The root of the problem of nailing down the exact diameter probably lies in the fact that it was originally an industrial product made to bind things. Anything and everything. It wasn't meant to meet a particular exacting standard (as far as I know of). This product just so happened to make its way into Danish modern chair production because of a number of reasons.
Despite this, as far as I have experienced, there is an amazing consistency in size from roll to roll and from different suppliers, though I now primarily source it from one company in the US.
I used to use a rough figure of 7 cord widths per inch. This works for anything less than 3" but anymore than that and it becomes clear a more accurate measurement is needed. Here is where it gets ugly. There is no easy measurement that fits. It doesn't even make a clean round number in metric.
It is somewhere between 1/8" and 9/64". Or somewhere between 3.5mm and 3.6mm. I have landed on the figure of 0.13875" or 3.52425mm. It is close to 31/32" for 7 cords which works ok for figuring the nail locations on a 5/2 cord layout.
Since this figure is awkward to work with in the shop for laying out cord and nail locations I made a ruler for simplifying the process and of course want to share it with all of you.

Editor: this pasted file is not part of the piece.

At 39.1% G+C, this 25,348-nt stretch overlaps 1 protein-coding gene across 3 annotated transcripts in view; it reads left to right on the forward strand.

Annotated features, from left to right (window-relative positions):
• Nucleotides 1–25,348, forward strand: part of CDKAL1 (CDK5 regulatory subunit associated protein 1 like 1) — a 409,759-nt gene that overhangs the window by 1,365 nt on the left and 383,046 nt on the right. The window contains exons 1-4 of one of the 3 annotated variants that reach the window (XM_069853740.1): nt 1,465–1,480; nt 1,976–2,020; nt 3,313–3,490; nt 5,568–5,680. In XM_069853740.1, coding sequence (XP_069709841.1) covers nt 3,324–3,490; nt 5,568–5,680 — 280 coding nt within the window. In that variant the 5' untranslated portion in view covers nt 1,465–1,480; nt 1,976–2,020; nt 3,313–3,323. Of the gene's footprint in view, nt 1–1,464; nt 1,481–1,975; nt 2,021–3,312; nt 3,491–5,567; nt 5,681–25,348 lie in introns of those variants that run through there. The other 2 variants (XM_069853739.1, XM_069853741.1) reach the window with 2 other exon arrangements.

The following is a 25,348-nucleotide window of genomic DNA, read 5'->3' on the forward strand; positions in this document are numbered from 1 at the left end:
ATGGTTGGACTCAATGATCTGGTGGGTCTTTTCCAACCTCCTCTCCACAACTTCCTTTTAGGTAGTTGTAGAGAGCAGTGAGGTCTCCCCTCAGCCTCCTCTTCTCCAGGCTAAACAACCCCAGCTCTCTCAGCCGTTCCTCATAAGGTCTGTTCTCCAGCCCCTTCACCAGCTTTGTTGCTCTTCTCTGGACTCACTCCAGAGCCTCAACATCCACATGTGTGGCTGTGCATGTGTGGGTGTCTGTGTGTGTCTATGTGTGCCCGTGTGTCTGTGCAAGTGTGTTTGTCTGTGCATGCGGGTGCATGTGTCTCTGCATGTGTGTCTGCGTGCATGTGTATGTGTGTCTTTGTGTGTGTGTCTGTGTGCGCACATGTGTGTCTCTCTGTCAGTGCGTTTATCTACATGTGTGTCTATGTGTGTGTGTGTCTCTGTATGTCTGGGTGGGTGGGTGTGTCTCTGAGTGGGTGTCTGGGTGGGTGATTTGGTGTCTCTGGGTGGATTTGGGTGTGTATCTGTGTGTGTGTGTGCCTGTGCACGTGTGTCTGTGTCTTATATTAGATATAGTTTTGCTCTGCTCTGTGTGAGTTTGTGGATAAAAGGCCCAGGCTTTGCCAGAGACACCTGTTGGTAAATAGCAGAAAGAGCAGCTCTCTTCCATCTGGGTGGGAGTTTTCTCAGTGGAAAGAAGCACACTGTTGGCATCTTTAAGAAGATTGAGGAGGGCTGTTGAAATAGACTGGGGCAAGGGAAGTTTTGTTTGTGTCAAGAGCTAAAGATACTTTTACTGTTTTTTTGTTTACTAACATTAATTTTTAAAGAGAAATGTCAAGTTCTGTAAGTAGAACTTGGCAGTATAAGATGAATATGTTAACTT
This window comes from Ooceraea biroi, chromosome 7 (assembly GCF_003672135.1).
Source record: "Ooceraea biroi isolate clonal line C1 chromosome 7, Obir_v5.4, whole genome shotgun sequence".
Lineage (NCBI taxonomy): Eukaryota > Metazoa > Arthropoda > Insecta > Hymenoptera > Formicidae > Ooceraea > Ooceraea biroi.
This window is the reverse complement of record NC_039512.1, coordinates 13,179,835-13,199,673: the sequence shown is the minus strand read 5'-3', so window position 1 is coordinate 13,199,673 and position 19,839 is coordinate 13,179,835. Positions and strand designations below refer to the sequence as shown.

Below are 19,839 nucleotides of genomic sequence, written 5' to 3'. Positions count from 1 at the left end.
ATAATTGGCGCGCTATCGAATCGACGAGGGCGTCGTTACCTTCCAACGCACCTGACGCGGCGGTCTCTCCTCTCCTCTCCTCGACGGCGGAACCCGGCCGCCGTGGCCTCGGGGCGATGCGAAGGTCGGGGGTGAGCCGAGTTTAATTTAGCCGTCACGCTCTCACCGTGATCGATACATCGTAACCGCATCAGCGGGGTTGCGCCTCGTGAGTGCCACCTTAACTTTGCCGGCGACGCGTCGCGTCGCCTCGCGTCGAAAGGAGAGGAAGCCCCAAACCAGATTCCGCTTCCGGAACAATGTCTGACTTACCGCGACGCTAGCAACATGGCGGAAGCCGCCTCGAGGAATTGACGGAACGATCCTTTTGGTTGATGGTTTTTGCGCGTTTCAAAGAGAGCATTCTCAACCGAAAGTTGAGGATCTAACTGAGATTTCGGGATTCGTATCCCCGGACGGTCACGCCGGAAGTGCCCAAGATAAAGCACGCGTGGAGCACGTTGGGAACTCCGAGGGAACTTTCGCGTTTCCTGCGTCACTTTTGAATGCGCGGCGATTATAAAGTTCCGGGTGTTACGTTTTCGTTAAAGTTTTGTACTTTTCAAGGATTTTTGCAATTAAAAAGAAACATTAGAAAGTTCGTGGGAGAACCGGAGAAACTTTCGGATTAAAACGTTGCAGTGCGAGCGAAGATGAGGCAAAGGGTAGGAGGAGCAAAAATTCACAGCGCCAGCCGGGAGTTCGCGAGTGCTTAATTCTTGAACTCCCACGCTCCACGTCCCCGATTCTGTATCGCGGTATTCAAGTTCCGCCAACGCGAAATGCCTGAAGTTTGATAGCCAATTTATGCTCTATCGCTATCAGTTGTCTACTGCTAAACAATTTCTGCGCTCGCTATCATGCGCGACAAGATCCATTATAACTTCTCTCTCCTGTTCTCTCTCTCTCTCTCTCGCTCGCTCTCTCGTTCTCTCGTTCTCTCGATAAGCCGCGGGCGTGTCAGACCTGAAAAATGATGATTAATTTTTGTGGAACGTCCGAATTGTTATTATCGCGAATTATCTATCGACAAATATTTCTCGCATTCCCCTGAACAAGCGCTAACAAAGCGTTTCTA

Don't be confused by all the little blocks. There are instructions on how to make a ruler with the print out. It is designed so that you can create a two sided rule and be able to pair it with the different standard ratios of cord layout used on most danish modern chairs.
It is sized for printing on standard 8.5 x 11 paper. The rule is 10" long and can be made longer by butting pieces end to end. I suggest using some clear plastic tape to laminate it with to create a simple flexible rule. Choose from several different measuring ratios, such as, 5/2, 4/2, 2/2, and a basic 1/1. I paired most of these with the option to have a 1" scale on the reverse side.
Hope this makes your shop life a little easier. BTW I decided to make this after weaving a CH25 pair that I recently made. I will post some photos on that since I know many have questions on how it is done.
CLICK HERE TO GO TO THE DOWNLOAD PAGE. (Click on the download button in the upper right corner of the new page to begin download.) NOTE: THE DOCUMENT IN THE LINK DISPLAYS INCORRECTLY BUT THE DOWNLOADED IS JUST FINE.
NOTE: The plans are in PDF format. If you don't have a PDF reader Adobe Acrobat is a free software that will make it viewable and printable. Make sure where ever you print it that the "scale" is set to 100% or the measurements won't be accurate on the print. You may need to unselect "fit to page" when printing.
If I made any errors anywhere in the plans please let me know so I can update them.